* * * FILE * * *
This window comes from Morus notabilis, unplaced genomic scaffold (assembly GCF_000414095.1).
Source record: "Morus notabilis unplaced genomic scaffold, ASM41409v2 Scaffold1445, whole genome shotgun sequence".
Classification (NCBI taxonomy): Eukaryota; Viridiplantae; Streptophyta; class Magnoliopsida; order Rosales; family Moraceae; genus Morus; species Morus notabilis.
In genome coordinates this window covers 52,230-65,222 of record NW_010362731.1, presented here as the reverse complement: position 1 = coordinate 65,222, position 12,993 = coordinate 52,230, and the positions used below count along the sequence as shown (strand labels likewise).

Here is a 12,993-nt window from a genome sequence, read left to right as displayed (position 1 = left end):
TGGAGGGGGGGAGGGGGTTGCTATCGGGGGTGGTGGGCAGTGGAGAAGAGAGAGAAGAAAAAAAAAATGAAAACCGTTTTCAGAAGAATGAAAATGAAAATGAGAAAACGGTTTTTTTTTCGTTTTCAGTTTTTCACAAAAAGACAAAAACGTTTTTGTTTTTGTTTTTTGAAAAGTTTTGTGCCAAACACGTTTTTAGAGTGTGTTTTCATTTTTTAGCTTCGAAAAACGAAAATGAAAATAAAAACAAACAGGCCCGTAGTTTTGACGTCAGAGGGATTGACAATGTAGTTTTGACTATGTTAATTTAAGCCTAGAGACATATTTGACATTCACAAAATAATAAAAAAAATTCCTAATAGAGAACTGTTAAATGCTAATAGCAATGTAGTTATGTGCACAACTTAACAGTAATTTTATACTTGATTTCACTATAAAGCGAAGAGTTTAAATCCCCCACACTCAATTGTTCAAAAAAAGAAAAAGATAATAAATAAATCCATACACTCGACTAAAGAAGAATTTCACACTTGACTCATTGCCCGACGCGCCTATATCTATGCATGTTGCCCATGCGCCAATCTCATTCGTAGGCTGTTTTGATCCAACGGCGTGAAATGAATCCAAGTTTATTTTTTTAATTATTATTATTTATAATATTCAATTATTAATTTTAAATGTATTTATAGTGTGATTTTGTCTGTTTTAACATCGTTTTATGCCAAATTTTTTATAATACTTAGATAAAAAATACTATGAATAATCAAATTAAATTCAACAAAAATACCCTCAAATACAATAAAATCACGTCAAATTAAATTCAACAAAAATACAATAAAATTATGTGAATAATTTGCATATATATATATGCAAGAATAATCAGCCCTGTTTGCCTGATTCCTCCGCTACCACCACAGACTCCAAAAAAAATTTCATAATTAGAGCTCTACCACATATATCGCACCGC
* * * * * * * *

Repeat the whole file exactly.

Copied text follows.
This window comes from Morus notabilis, unplaced genomic scaffold (assembly GCF_000414095.1).
Source record: "Morus notabilis unplaced genomic scaffold, ASM41409v2 Scaffold1445, whole genome shotgun sequence".
Classification (NCBI taxonomy): Eukaryota; Viridiplantae; Streptophyta; class Magnoliopsida; order Rosales; family Moraceae; genus Morus; species Morus notabilis.
In genome coordinates this window covers 52,230-65,222 of record NW_010362731.1, presented here as the reverse complement: position 1 = coordinate 65,222, position 12,993 = coordinate 52,230, and the positions used below count along the sequence as shown (strand labels likewise).

Here is a 12,993-nt window from a genome sequence, read left to right as displayed (position 1 = left end):
TGGAGGGGGGGAGGGGGTTGCTATCGGGGGTGGTGGGCAGTGGAGAAGAGAGAGAAGAAAAAAAAAATGAAAACCGTTTTCAGAAGAATGAAAATGAAAATGAGAAAACGGTTTTTTTTTCGTTTTCAGTTTTTCACAAAAAGACAAAAACGTTTTTGTTTTTGTTTTTTGAAAAGTTTTGTGCCAAACACGTTTTTAGAGTGTGTTTTCATTTTTTAGCTTCGAAAAACGAAAATGAAAATAAAAACAAACAGGCCCGTAGTTTTGACGTCAGAGGGATTGACAATGTAGTTTTGACTATGTTAATTTAAGCCTAGAGACATATTTGACATTCACAAAATAATAAAAAAAATTCCTAATAGAGAACTGTTAAATGCTAATAGCAATGTAGTTATGTGCACAACTTAACAGTAATTTTATACTTGATTTCACTATAAAGCGAAGAGTTTAAATCCCCCACACTCAATTGTTCAAAAAAAGAAAAAGATAATAAATAAATCCATACACTCGACTAAAGAAGAATTTCACACTTGACTCATTGCCCGACGCGCCTATATCTATGCATGTTGCCCATGCGCCAATCTCATTCGTAGGCTGTTTTGATCCAACGGCGTGAAATGAATCCAAGTTTATTTTTTTAATTATTATTATTTATAATATTCAATTATTAATTTTAAATGTATTTATAGTGTGATTTTGTCTGTTTTAACATCGTTTTATGCCAAATTTTTTATAATACTTAGATAAAAAATACTATGAATAATCAAATTAAATTCAACAAAAATACCCTCAAATACAATAAAATCACGTCAAATTAAATTCAACAAAAATACAATAAAATTATGTGAATAATTTGCATATATATATATGCAAGAATAATCAGCCCTGTTTGCCTGATTCCTCCGCTACCACCACAGACTCCAAAAAAAATTTCATAATTAGAGCTCTACCACATATATCGCACCGC